By Anil Bhoyrul
The 35-year-old novice has the skills needed to save the country. LESS than two weeks ago, Saad Hariri was making it clear that there was no chance of him standing as prime minister. The 35-year-old explained that political inexperience would rule him out. Now that his party has swept to victory, Hariri is almost certain to take the job. And when he does, it will be his business experience that will really shape Lebanon's future.
Saad Hariri can do the business|~||~||~|The 35-year-old novice has the skills needed to save the country.
LESS than two weeks ago, Saad Hariri was making it clear that there was no chance of him standing as prime minister. The 35-year-old explained that political inexperience would rule him out. Now that his party has swept to victory, Hariri is almost certain to take the job. And when he does, it will be his business experience that will really shape Lebanon's future.
Within weeks, the political dust will have settled. The young Hariri will have to put the political squabbling aside and concentrate on the real issues that face Lebanon today — the ones even his late father Rafik Hariri failed to solve as prime minister. And those issues are the crumbling state of the country's economy.
Unemployment is running at 25%, with the figure nearer 35% amongst younger people. The UN estimates that 28% of the population lives below the poverty line. Worst of all, the country is US$25 billion in debt, with 50% of the annual budget earmarked for servicing that debt. Yet Lebanon has the potential to grow once again into an international financial hub. Financial services make up 70% of national output, and Beirut hosts nearly 80 international and local banks. The problem is that Rafik Hariri borrowed so heavily from these very banks to rebuild the country's war-torn infrastructure, it has never quite recovered.
The solution is a massive privatisation of all state-run industries. First off should be a merger of TV station Tele Liban with the government-owned radio stations, in preparation for privatisation. The state-owned cellular and fixed-line phone networks and electricity companies should then follow. Saad Hariri may have no political skills, but he is a proven businessman. He is exactly what the country needs.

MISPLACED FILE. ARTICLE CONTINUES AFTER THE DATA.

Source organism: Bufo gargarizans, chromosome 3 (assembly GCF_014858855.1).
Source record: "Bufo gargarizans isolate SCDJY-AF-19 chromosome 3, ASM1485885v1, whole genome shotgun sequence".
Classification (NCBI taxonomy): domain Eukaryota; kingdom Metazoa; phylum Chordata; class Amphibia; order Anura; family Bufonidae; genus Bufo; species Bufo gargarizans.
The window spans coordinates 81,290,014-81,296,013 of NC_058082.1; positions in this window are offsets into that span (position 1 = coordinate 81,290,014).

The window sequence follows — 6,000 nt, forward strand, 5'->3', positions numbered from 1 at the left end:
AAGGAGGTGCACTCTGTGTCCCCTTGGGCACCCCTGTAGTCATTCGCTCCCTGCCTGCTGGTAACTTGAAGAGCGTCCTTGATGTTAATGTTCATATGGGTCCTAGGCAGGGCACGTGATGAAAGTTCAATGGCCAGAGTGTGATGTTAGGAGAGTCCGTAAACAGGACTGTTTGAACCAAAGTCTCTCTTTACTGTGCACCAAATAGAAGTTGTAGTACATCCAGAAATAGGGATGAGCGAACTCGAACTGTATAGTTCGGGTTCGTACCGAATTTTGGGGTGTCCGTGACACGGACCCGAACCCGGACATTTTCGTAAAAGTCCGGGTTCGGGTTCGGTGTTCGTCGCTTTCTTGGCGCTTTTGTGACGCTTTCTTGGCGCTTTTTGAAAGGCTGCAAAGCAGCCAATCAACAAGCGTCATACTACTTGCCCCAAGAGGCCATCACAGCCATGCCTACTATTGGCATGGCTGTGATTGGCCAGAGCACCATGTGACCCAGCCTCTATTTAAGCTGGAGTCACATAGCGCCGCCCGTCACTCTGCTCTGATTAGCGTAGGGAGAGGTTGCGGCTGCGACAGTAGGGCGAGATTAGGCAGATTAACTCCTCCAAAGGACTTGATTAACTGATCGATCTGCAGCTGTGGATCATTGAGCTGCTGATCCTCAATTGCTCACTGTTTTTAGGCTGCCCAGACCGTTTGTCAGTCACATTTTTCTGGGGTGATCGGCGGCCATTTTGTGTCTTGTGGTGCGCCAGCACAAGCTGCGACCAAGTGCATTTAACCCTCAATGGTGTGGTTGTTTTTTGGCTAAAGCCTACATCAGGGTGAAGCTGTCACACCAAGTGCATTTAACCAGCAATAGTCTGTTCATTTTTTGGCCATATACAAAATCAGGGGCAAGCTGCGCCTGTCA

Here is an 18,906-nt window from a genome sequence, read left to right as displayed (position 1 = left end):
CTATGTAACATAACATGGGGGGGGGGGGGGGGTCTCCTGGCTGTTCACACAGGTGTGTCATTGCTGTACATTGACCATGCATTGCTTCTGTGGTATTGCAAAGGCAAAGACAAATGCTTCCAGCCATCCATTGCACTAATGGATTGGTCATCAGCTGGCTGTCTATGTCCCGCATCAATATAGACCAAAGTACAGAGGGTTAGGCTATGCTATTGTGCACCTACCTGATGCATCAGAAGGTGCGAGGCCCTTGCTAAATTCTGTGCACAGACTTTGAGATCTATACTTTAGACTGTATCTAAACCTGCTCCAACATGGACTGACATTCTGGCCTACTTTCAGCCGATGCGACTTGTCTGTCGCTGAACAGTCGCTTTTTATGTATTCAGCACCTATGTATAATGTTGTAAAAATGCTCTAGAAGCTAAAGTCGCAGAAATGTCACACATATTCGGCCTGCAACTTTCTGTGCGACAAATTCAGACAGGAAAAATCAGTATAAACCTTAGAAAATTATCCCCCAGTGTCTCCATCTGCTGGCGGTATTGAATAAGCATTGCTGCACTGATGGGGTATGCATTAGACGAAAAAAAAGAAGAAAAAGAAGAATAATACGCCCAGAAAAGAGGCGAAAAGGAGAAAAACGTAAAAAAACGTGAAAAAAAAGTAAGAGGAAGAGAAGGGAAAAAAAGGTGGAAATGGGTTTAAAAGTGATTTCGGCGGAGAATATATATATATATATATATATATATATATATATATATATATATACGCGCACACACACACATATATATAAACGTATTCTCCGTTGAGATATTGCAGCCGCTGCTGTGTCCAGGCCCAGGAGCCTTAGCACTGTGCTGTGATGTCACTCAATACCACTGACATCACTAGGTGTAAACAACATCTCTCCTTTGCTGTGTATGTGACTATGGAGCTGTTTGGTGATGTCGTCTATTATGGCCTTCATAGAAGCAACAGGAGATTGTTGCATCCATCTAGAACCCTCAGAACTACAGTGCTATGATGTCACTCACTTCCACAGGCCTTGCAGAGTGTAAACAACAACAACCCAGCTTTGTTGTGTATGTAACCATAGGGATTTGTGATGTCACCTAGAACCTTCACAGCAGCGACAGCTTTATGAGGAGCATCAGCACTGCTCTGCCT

||**||Branson’s challenge|~||~||~|This week we reveal for the first time details of Virgin Atlantic’s planned prices when it launches a Dubai-London route next April. The figures are bad news for Emirates Airline: Virgin boss Sir Richard Branson is considering shaving off nearly US$400 from the price of a return business class ticket. Some business travellers could save as much as US$1000 by flying Virgin Atlantic.
I have written many times before that the price of flights between Dubai and London is far too high. Two months ago, Emirates Airline chairman Sheikh Ahmed told me: “When it comes to costs, somebody’s got to pay.” Well, nobody can argue with that. Unfortunately for Emirates Airline, Branson has decided that he is the one who will pay for rising costs, not the passengers.
||**||Pressing for change|~||~||~|Our interview this week with Syrian journalist Bassma Al Jandaly highlights some very serious issues facing the UAE's media industry. Al Jandaly, a reporter on Gulf News, was arrested at Sharjah Airport and thrown in jail — because of a complaint over a story she wrote. Only the intervention of UAE interior minister Sheikh Saif Bin Zayed saved Al Jandaly.
We applaud the Sheikh for his efforts, and his long standing support for a more liberalised attitude and law as far as the media is concerned. But as anyone in the industry knows, what actually exists in the UAE is the idea of press freedom. Press freedom itself is, in many areas, non-existent. And this magazine knows that better than most.